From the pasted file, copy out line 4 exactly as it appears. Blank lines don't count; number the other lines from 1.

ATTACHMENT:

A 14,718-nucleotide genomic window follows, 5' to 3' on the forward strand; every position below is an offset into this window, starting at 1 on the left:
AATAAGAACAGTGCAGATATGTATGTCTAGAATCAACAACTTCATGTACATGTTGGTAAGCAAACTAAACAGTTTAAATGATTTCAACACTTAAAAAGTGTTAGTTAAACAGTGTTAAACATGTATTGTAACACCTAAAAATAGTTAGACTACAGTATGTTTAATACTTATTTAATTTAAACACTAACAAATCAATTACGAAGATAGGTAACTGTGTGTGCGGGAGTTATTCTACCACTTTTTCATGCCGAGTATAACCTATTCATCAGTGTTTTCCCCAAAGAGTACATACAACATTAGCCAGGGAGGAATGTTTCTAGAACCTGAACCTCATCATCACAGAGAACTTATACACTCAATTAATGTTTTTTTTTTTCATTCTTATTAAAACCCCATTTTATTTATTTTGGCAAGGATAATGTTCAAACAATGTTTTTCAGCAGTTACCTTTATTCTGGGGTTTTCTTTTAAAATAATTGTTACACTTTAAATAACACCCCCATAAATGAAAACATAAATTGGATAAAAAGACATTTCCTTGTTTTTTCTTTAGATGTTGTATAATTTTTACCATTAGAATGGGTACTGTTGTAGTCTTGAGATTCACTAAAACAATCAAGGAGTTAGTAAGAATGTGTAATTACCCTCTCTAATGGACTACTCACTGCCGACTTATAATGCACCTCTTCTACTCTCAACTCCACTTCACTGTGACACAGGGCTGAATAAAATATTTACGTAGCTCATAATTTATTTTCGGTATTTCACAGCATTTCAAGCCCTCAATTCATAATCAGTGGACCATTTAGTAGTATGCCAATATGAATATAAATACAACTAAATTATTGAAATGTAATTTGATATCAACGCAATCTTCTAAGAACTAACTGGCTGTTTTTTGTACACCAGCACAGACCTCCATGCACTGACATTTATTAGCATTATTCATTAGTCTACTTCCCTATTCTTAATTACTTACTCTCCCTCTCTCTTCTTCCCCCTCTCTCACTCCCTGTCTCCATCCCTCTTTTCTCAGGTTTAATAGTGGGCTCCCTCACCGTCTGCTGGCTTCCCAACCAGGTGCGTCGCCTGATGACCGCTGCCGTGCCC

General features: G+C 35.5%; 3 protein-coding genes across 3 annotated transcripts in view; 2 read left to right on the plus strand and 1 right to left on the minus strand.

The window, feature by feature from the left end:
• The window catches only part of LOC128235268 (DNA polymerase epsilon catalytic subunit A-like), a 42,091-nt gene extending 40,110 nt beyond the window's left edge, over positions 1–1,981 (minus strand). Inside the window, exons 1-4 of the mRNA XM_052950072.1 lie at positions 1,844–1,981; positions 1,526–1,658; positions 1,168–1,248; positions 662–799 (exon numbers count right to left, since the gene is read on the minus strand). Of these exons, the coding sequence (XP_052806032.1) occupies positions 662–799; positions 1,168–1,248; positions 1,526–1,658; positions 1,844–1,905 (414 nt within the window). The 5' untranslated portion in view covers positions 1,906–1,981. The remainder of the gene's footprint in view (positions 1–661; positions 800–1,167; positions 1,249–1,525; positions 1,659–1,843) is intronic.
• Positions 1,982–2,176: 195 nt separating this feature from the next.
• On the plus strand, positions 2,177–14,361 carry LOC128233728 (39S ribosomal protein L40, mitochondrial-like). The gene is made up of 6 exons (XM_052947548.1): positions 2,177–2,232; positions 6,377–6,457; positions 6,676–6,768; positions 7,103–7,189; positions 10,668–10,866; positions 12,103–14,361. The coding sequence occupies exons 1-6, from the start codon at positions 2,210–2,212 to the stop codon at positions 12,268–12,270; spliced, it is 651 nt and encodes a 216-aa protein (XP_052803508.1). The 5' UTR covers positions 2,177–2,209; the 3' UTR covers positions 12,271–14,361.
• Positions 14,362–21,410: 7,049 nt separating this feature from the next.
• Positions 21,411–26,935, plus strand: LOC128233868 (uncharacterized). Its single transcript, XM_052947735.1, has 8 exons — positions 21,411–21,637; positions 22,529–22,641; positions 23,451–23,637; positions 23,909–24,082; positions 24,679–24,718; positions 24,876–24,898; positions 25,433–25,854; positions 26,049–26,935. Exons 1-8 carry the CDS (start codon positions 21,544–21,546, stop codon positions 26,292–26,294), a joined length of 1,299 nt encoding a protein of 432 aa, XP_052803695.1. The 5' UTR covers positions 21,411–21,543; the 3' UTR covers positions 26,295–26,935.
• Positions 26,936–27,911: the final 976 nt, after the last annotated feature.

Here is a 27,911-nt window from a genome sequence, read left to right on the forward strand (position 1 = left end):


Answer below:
The window, feature by feature from the left end: